Share This




More Matter & Energy News

Tuesday, July 22, 2014

Featured Research

from universities, journals, and other organizations


Featured Videos

from AP, Reuters, AFP, and other news services

Government Approves East Coast Oil Exploration

Government Approves East Coast Oil Exploration

AP (July 18, 2014) The Obama administration approved the use of sonic cannons to discover deposits under the ocean floor by shooting sound waves 100 times louder than a jet engine through waters shared by endangered whales and turtles. (July 18) Video provided by AP
Powered by NewsLook.com
Sunken German U-Boat Clearly Visible For First Time

Sunken German U-Boat Clearly Visible For First Time

Newsy (July 18, 2014) The wreckage of the German submarine U-166 has become clearly visible for the first time since it was discovered in 2001. Video provided by Newsy
Powered by NewsLook.com
Obama: U.S. Must Have "smartest Airports, Best Power Grid"

Obama: U.S. Must Have "smartest Airports, Best Power Grid"

Reuters - US Online Video (July 17, 2014) President Barak Obama stopped by at a lunch counter in Delaware before making remarks about boosting the nation's infrastructure. Mana Rabiee reports. Video provided by Reuters
Powered by NewsLook.com
Crude Oil Prices Bounce Back After Falling Below $100 a Barrel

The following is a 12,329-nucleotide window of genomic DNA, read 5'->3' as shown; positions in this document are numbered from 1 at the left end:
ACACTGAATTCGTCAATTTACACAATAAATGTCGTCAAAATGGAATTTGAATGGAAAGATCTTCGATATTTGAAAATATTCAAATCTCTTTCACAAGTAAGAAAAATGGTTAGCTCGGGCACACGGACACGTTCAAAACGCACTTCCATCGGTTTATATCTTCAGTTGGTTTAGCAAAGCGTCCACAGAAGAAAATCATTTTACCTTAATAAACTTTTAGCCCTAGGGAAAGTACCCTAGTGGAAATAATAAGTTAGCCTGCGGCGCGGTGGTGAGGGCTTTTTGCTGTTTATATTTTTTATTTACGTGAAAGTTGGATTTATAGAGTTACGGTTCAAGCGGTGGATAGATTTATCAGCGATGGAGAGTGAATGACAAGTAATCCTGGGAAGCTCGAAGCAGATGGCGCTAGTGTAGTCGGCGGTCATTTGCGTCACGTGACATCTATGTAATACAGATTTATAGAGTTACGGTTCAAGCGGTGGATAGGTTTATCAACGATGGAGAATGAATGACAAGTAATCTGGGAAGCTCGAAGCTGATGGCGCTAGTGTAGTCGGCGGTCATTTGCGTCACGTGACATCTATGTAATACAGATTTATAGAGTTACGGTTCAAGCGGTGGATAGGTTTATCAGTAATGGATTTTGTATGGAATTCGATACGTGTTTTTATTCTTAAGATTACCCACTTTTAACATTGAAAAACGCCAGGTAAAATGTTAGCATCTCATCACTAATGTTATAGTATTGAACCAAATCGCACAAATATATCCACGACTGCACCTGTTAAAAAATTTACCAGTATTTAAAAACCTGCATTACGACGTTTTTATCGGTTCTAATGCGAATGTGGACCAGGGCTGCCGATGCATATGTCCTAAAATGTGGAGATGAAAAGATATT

Crude Oil Prices Bounce Back After Falling Below $100 a Barrel

TheStreet (July 16, 2014) Oil Futures are bouncing back after tumbling below $100 a barrel for the first time since May yesterday. Jeff Grossman is the president of BRG Brokerage and trades at the NYMEX. Grossman tells TheStreet the Middle East is always a concern for oil traders. Oil prices were pushed down in recent weeks on Libya increasing its production. Supply disruptions in Iraq fading also contributed to prices falling. News from China's economic front showing a growth for the second quarter also calmed fears on its slowdown. Jeff Grossman talks to TheStreet's Susannah Lee on this and more on the Energy Department's Energy Information Administration (EIA) report. Video provided by TheStreet
Powered by NewsLook.com

Search ScienceDaily

Number of stories in archives: 140,361

Find with keyword(s):
Enter a keyword or phrase to search ScienceDaily for related topics and research stories.

Save/Print:
Share:

Breaking News:
from the past week

In Other News

... from NewsDaily.com

Science News

Health News

Environment News

Technology News



Save/Print:
Share:

Free Subscriptions


Get the latest science news with ScienceDaily's free email newsletters, updated daily and weekly. Or view hourly updated newsfeeds in your RSS reader:

Get Social & Mobile


Keep up to date with the latest news from ScienceDaily via social networks and mobile apps:

Have Feedback?


Tell us what you think of ScienceDaily -- we welcome both positive and negative comments. Have any problems using the site? Questions?
Mobile: iPhone Android Web
Follow: Facebook Twitter Google+
Subscribe: RSS Feeds Email Newsletters
Latest Headlines Health & Medicine Mind & Brain Space & Time Matter & Energy Computers & Math Plants & Animals Earth & Climate Fossils & Ruins